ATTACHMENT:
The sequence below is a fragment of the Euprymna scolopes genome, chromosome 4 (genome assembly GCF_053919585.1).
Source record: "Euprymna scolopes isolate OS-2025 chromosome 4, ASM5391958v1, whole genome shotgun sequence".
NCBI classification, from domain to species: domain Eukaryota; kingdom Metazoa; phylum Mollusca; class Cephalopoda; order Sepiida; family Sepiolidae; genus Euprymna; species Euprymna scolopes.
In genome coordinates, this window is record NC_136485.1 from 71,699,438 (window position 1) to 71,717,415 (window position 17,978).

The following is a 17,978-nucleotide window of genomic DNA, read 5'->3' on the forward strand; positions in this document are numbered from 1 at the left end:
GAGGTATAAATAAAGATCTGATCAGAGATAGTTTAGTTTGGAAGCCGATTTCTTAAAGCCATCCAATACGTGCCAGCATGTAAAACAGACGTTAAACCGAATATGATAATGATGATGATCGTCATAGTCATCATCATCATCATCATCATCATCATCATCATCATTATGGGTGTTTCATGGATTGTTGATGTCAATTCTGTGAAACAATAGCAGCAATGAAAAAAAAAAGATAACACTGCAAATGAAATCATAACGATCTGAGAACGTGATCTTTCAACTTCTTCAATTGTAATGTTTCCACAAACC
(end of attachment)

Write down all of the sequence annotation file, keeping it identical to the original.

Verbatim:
The sequence below is a fragment of the Euprymna scolopes genome, chromosome 4 (genome assembly GCF_053919585.1).
Source record: "Euprymna scolopes isolate OS-2025 chromosome 4, ASM5391958v1, whole genome shotgun sequence".
NCBI classification, from domain to species: domain Eukaryota; kingdom Metazoa; phylum Mollusca; class Cephalopoda; order Sepiida; family Sepiolidae; genus Euprymna; species Euprymna scolopes.
In genome coordinates, this window is record NC_136485.1 from 71,699,438 (window position 1) to 71,717,415 (window position 17,978).

The following is a 17,978-nucleotide window of genomic DNA, read 5'->3' on the forward strand; positions in this document are numbered from 1 at the left end:
GAGGTATAAATAAAGATCTGATCAGAGATAGTTTAGTTTGGAAGCCGATTTCTTAAAGCCATCCAATACGTGCCAGCATGTAAAACAGACGTTAAACCGAATATGATAATGATGATGATCGTCATAGTCATCATCATCATCATCATCATCATCATCATCATCATTATGGGTGTTTCATGGATTGTTGATGTCAATTCTGTGAAACAATAGCAGCAATGAAAAAAAAAAGATAACACTGCAAATGAAATCATAACGATCTGAGAACGTGATCTTTCAACTTCTTCAATTGTAATGTTTCCACAAACC